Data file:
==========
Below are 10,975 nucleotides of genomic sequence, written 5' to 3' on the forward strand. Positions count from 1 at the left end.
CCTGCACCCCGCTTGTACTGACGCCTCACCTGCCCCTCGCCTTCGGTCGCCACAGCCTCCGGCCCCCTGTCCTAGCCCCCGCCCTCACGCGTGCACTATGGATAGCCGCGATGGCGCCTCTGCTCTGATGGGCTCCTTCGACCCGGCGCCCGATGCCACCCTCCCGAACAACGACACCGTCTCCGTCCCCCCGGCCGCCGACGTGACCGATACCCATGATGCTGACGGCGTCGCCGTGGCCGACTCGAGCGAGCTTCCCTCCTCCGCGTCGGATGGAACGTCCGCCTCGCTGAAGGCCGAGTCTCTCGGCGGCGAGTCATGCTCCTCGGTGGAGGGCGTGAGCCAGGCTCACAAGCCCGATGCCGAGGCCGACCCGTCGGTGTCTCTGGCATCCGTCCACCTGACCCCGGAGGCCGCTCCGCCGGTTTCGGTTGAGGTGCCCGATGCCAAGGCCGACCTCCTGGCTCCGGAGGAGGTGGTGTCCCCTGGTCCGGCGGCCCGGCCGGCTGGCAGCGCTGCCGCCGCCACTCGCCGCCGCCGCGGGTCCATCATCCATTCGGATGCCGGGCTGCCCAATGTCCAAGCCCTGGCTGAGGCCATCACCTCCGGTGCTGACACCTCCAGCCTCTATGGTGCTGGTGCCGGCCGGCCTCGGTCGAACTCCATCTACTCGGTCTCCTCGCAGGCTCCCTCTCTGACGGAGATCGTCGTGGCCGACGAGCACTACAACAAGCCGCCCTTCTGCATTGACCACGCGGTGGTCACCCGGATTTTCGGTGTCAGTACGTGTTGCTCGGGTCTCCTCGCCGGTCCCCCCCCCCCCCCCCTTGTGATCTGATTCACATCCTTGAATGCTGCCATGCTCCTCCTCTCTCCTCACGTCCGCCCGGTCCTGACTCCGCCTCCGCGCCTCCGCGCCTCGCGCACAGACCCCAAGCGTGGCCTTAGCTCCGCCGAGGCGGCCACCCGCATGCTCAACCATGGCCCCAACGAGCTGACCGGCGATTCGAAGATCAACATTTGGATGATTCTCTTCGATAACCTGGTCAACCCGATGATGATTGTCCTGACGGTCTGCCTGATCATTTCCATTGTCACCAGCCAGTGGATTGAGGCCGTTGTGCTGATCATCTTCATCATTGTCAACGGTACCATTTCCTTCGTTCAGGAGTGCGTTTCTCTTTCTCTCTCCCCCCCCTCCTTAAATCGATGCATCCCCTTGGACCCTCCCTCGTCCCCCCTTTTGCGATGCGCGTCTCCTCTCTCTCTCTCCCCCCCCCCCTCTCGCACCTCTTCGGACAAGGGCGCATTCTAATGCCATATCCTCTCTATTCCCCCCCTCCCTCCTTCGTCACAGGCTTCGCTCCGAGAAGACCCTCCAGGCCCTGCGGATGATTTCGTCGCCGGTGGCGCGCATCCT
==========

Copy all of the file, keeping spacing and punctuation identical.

Below are 10,975 nucleotides of genomic sequence, written 5' to 3' on the forward strand. Positions count from 1 at the left end.
CCTGCACCCCGCTTGTACTGACGCCTCACCTGCCCCTCGCCTTCGGTCGCCACAGCCTCCGGCCCCCTGTCCTAGCCCCCGCCCTCACGCGTGCACTATGGATAGCCGCGATGGCGCCTCTGCTCTGATGGGCTCCTTCGACCCGGCGCCCGATGCCACCCTCCCGAACAACGACACCGTCTCCGTCCCCCCGGCCGCCGACGTGACCGATACCCATGATGCTGACGGCGTCGCCGTGGCCGACTCGAGCGAGCTTCCCTCCTCCGCGTCGGATGGAACGTCCGCCTCGCTGAAGGCCGAGTCTCTCGGCGGCGAGTCATGCTCCTCGGTGGAGGGCGTGAGCCAGGCTCACAAGCCCGATGCCGAGGCCGACCCGTCGGTGTCTCTGGCATCCGTCCACCTGACCCCGGAGGCCGCTCCGCCGGTTTCGGTTGAGGTGCCCGATGCCAAGGCCGACCTCCTGGCTCCGGAGGAGGTGGTGTCCCCTGGTCCGGCGGCCCGGCCGGCTGGCAGCGCTGCCGCCGCCACTCGCCGCCGCCGCGGGTCCATCATCCATTCGGATGCCGGGCTGCCCAATGTCCAAGCCCTGGCTGAGGCCATCACCTCCGGTGCTGACACCTCCAGCCTCTATGGTGCTGGTGCCGGCCGGCCTCGGTCGAACTCCATCTACTCGGTCTCCTCGCAGGCTCCCTCTCTGACGGAGATCGTCGTGGCCGACGAGCACTACAACAAGCCGCCCTTCTGCATTGACCACGCGGTGGTCACCCGGATTTTCGGTGTCAGTACGTGTTGCTCGGGTCTCCTCGCCGGTCCCCCCCCCCCCCCCCTTGTGATCTGATTCACATCCTTGAATGCTGCCATGCTCCTCCTCTCTCCTCACGTCCGCCCGGTCCTGACTCCGCCTCCGCGCCTCCGCGCCTCGCGCACAGACCCCAAGCGTGGCCTTAGCTCCGCCGAGGCGGCCACCCGCATGCTCAACCATGGCCCCAACGAGCTGACCGGCGATTCGAAGATCAACATTTGGATGATTCTCTTCGATAACCTGGTCAACCCGATGATGATTGTCCTGACGGTCTGCCTGATCATTTCCATTGTCACCAGCCAGTGGATTGAGGCCGTTGTGCTGATCATCTTCATCATTGTCAACGGTACCATTTCCTTCGTTCAGGAGTGCGTTTCTCTTTCTCTCTCCCCCCCCTCCTTAAATCGATGCATCCCCTTGGACCCTCCCTCGTCCCCCCTTTTGCGATGCGCGTCTCCTCTCTCTCTCTCCCCCCCCCCCTCTCGCACCTCTTCGGACAAGGGCGCATTCTAATGCCATATCCTCTCTATTCCCCCCCTCCCTCCTTCGTCACAGGCTTCGCTCCGAGAAGACCCTCCAGGCCCTGCGGATGATTTCGTCGCCGGTGGCGCGCATCCT